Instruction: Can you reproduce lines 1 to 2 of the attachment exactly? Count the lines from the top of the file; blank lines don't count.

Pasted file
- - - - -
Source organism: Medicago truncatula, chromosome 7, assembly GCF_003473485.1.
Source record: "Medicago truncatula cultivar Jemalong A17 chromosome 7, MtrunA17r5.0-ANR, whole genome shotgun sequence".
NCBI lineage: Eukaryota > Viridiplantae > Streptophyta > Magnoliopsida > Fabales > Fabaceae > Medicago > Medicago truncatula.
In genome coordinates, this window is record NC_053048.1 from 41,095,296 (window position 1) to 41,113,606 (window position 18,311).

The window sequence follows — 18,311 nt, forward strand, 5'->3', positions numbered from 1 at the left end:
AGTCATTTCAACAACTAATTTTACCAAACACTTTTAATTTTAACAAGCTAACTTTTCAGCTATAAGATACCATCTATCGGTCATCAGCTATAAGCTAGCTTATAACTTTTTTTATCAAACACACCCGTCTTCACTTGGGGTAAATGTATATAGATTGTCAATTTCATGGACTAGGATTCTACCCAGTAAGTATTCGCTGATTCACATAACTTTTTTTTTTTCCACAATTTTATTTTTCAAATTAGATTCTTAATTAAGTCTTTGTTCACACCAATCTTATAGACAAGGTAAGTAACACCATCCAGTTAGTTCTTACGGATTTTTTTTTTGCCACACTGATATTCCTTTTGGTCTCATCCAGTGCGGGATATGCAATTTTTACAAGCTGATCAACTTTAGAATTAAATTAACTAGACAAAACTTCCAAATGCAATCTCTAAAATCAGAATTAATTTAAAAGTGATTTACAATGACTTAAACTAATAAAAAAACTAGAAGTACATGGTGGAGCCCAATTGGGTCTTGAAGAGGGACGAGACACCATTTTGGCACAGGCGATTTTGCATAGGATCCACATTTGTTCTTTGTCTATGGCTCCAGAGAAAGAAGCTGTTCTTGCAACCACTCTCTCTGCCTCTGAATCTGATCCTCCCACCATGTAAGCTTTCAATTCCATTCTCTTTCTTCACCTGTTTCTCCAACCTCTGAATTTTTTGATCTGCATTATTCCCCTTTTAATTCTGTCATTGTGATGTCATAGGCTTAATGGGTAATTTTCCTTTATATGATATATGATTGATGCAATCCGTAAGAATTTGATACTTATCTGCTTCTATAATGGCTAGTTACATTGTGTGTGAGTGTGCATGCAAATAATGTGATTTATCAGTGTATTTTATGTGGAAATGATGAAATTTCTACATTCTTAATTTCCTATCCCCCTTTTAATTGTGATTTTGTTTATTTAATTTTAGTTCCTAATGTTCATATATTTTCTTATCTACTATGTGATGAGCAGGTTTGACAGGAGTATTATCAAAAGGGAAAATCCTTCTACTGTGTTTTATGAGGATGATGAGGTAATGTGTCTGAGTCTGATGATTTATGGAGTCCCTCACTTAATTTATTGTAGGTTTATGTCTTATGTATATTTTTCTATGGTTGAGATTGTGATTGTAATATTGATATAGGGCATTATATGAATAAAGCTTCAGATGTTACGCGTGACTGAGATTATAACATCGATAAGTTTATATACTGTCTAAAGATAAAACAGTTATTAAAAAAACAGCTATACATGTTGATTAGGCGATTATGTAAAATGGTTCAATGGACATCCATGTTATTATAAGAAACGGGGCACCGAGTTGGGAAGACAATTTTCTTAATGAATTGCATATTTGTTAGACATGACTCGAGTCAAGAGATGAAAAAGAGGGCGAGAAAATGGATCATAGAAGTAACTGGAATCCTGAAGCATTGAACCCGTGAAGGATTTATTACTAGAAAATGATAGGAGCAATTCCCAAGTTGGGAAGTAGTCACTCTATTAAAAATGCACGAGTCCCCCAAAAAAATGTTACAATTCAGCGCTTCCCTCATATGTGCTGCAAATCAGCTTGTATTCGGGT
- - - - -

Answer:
Source organism: Medicago truncatula, chromosome 7, assembly GCF_003473485.1.
Source record: "Medicago truncatula cultivar Jemalong A17 chromosome 7, MtrunA17r5.0-ANR, whole genome shotgun sequence".